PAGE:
Catalans will elect a new regional parliament on December 21. Here is everything you need to know about the election.
- The only real issue is whether or not to continue the independence process.
- Separatist and unionist parties are evenly matched with the balance going to Catalonia in Common, a left-wing party that rejects both independence and Spain’s suspension of Catalan home rule.
- If the separatists defend their majority and attempt to form another government, there are doubts Spain will let them.
The Catalan electoral system
There are 135 seats in the Catalan parliament. 85 seats are allocated to the province of Barcelona, eighteen to Tarragona, seventeen to Girona and fifteen to Lleida, giving the less densely populated areas a slight advantage. Within each province, there is a 3 percent threshold to qualify for seats.
No single party has ever won a majority, necessitating coalition governments usually consisting of multiple parties.
Turnout has risen in recent elections, from 56 percent in 2006 to 75 percent in 2015.
The election was called by the central government of Spain after it suspended Catalan home rule and dissolved the region’s institutions on October 26.
This came after separatist parties voted to declare independence in the wake of a referendum on October 1.
92 percent voted to break away from Spain at the time, but only 43 percent of Catalans turned out.
The government and Constitutional Court of Spain regarded the referendum as illegal under the Constitution.
President Carles Puigdemont and four of his ministers fled to Belgium to avoid arrest. The other members of the Catalan government, including Vice President Oriol Junqueras, were detained and charged with rebellion, sedition and misuse of public funds. Six — but not Junqueras — have been released on bail.
The only real issue in this election is whether or not to continue the independence process. Three parties are in favor, three are against and one refuses to pick sides.
- Together for Catalonia: A new party led by Carles Puigdemont. It uses the organization and platform of his center-right Catalan European Democratic Party, but candidates were drawn from civil society.
- Republican Left: Led by Oriol Junqueras’ deputy, Marta Rovira. Contested the last election together with Puigdemont’s party but now runs independently in hopes of besting it.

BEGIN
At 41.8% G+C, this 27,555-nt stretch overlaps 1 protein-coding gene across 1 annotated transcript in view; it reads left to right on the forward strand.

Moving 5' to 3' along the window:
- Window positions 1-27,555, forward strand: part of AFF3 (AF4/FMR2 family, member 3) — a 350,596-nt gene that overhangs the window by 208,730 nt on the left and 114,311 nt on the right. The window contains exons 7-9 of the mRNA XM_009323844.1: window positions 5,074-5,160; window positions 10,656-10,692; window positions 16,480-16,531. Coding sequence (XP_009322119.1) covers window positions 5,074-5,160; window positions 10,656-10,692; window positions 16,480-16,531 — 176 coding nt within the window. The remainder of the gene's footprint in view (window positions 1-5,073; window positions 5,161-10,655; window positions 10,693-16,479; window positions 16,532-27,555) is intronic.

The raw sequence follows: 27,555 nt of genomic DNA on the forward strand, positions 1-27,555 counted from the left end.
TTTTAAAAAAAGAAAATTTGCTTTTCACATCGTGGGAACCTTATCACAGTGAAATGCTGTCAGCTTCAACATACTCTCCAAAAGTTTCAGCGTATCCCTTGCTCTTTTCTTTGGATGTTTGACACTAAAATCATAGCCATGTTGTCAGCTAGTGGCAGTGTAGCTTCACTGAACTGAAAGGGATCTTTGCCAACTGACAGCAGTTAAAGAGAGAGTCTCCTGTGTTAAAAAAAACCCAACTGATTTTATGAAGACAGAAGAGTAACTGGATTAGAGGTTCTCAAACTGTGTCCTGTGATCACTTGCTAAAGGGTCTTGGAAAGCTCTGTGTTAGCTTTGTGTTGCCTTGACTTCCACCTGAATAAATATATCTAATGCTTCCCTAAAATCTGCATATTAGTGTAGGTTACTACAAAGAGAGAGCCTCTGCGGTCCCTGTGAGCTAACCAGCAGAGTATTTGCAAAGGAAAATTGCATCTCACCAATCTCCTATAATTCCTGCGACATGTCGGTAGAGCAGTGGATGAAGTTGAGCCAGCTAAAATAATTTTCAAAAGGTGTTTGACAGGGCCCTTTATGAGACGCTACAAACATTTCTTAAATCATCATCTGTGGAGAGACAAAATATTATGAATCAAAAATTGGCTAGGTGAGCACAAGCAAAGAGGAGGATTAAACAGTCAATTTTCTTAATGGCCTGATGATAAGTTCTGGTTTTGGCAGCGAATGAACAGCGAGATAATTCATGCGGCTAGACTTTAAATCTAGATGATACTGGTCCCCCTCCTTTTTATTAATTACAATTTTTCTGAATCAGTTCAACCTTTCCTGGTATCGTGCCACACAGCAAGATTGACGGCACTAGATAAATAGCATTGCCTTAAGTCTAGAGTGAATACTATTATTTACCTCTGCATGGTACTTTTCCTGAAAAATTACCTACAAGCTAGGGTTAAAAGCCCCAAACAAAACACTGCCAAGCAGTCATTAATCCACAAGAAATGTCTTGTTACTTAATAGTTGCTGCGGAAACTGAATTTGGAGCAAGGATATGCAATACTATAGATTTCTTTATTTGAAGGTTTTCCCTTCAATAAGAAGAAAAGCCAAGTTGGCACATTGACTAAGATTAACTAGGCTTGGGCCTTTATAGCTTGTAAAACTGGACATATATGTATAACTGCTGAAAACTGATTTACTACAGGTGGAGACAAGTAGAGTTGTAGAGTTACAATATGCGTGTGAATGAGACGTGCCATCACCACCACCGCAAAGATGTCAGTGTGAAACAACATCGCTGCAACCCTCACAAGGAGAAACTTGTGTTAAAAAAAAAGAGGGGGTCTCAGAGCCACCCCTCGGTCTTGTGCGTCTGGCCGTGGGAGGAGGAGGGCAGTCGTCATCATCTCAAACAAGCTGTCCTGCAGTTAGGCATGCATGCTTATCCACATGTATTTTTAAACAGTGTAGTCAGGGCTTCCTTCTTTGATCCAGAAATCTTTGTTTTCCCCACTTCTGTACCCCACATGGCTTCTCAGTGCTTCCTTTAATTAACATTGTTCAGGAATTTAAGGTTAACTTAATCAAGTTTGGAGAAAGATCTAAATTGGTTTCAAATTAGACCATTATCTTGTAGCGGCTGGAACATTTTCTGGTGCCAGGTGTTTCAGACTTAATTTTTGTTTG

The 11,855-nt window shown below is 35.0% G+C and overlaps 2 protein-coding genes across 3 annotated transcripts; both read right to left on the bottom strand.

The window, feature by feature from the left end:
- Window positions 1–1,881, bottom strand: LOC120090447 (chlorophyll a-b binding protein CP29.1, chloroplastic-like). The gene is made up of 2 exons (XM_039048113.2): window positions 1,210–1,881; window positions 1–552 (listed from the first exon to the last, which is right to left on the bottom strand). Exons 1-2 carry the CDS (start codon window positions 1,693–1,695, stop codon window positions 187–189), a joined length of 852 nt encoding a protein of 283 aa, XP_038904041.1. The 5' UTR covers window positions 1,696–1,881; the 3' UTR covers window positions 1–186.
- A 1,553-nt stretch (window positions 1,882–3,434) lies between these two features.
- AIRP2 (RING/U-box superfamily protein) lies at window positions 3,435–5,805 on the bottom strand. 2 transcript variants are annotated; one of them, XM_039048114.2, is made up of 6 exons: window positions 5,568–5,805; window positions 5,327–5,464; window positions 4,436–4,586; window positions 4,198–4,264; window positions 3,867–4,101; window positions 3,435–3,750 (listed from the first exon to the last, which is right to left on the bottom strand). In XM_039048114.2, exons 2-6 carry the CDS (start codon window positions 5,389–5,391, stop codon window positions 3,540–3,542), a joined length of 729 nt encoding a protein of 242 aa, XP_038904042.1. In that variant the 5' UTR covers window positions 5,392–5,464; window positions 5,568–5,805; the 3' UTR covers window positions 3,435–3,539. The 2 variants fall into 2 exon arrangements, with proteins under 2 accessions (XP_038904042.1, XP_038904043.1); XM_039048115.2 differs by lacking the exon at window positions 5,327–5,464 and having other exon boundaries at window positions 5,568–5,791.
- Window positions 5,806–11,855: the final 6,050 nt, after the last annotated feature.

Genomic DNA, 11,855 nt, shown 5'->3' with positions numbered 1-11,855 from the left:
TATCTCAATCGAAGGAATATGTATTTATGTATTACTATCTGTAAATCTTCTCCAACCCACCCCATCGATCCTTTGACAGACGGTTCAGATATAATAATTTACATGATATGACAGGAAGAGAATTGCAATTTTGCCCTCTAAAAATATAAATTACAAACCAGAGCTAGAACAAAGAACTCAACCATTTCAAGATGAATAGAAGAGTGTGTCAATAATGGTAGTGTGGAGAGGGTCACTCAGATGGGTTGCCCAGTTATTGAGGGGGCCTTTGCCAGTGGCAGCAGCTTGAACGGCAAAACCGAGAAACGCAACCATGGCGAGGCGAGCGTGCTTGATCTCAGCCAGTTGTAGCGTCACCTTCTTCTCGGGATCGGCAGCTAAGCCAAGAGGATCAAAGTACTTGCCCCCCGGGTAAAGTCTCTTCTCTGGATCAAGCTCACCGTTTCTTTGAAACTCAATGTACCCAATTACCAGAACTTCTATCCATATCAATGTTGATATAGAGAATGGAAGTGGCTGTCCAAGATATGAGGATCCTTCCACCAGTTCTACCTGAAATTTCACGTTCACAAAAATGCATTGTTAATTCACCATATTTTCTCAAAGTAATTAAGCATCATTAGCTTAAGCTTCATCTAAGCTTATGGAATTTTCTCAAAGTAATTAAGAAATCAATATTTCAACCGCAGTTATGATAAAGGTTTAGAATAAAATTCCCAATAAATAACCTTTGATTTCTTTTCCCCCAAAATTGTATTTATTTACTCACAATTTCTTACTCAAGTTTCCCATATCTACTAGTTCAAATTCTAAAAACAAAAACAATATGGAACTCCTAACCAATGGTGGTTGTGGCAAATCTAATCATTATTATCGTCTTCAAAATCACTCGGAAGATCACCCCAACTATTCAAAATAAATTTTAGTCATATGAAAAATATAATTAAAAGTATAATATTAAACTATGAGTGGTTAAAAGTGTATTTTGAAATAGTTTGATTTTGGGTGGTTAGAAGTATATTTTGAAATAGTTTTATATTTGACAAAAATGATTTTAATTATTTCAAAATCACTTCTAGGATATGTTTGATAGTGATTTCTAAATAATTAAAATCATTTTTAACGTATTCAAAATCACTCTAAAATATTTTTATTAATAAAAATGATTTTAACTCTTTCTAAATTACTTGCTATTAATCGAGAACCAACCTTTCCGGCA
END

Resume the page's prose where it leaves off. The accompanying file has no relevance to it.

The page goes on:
- Popular Unity Candidacy (CUP): A small anticapitalist independence party Puigdemont needed for his majority in the last parliament.
- Citizens: Liberal, progressive and pro-European. Has won votes from the business-friendly European Democratic Party, which only converted to the independence cause a few years ago.
- Socialist Party: Once dominant on the left, its lukewarm unionism has caused it to lose support to the Republican Left on the one hand and Catalonia in Common and the Citizens party on the other.
- People’s Party: Led by Mariano Rajoy nationally. Conservative and unionist, it was never popular in Catalonia and has further fallen in the polls in the last two months.
- Catalonia in Common: An alliance of left-wing parties, including the Catalan branch of Podemos. Led by Xavier Domènech, but the dominant figure in the party is Ada Colau, the mayor of Barcelona. Rejects both the suspension of Catalan home rule and independence — a middle position that has endeared it to few voters. It could nevertheless end up as kingmaker in the next parliament.
Support for the seven parties has been fairly stable in the polls since the beginning of this month:
- Together for Catalonia: 17-20 percent
- Republican Left: 20-24 percent
- Popular Unity Candidacy: 5-7 percent
Separatist total: 42-51 percent
- Citizens: 19-23 percent
- Socialist Party: 15-17 percent
- People’s Party: 5-7 percent
Unionist total: 39-47 percent
- Catalonia in Common: 7-9 percent
- Together for Catalonia, the Republican Left and CUP might just defend their majority. If they do, and form another coalition, Spain may not restore home rule, though.
- The Republican Left, CUP, Socialist Party and Catalonia in Common would have a majority, however, the Socialists could not join a government that calls for independence and the CUP could not support a government that doesn’t.
- The Citizens, Socialists and People’s Party may be able to form a unionist government, however, the three have so far ruled out a pact. Joining forces with two center-right parties could be the death knell for the Catalan Socialists.
- Puigdemont could attempt to form a minority government. His predecessor, Artur Mas, led two minority governments, first with support from the Socialists, then with support from the Republican Left.